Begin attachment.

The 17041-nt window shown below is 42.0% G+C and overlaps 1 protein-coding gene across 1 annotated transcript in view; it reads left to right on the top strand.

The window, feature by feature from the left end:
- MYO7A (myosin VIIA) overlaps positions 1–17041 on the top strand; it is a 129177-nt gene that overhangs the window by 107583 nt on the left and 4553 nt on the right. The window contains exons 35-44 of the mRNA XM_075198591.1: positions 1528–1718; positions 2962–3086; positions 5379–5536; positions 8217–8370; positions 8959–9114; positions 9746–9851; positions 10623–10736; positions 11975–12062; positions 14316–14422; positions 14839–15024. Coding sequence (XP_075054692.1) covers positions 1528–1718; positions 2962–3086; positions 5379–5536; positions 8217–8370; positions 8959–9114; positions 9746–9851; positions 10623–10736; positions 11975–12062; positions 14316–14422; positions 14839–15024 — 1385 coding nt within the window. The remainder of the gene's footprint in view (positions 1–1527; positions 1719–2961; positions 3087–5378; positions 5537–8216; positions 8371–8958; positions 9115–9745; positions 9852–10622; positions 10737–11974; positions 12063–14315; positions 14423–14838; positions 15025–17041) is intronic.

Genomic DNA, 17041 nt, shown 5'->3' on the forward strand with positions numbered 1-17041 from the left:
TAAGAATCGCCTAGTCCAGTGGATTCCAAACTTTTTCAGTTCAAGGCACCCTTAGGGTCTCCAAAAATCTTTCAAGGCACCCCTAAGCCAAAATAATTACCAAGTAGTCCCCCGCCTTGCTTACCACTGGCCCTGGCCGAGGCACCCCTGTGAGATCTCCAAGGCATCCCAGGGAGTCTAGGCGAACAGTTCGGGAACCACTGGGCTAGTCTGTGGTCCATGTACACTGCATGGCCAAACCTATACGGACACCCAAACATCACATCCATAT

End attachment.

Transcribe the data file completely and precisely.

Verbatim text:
The 17041-nt window shown below is 42.0% G+C and overlaps 1 protein-coding gene across 1 annotated transcript in view; it reads left to right on the top strand.

The window, feature by feature from the left end:
- MYO7A (myosin VIIA) overlaps positions 1–17041 on the top strand; it is a 129177-nt gene that overhangs the window by 107583 nt on the left and 4553 nt on the right. The window contains exons 35-44 of the mRNA XM_075198591.1: positions 1528–1718; positions 2962–3086; positions 5379–5536; positions 8217–8370; positions 8959–9114; positions 9746–9851; positions 10623–10736; positions 11975–12062; positions 14316–14422; positions 14839–15024. Coding sequence (XP_075054692.1) covers positions 1528–1718; positions 2962–3086; positions 5379–5536; positions 8217–8370; positions 8959–9114; positions 9746–9851; positions 10623–10736; positions 11975–12062; positions 14316–14422; positions 14839–15024 — 1385 coding nt within the window. The remainder of the gene's footprint in view (positions 1–1527; positions 1719–2961; positions 3087–5378; positions 5537–8216; positions 8371–8958; positions 9115–9745; positions 9852–10622; positions 10737–11974; positions 12063–14315; positions 14423–14838; positions 15025–17041) is intronic.

Genomic DNA, 17041 nt, shown 5'->3' on the forward strand with positions numbered 1-17041 from the left:
TAAGAATCGCCTAGTCCAGTGGATTCCAAACTTTTTCAGTTCAAGGCACCCTTAGGGTCTCCAAAAATCTTTCAAGGCACCCCTAAGCCAAAATAATTACCAAGTAGTCCCCCGCCTTGCTTACCACTGGCCCTGGCCGAGGCACCCCTGTGAGATCTCCAAGGCATCCCAGGGAGTCTAGGCGAACAGTTCGGGAACCACTGGGCTAGTCTGTGGTCCATGTACACTGCATGGCCAAACCTATACGGACACCCAAACATCACATCCATAT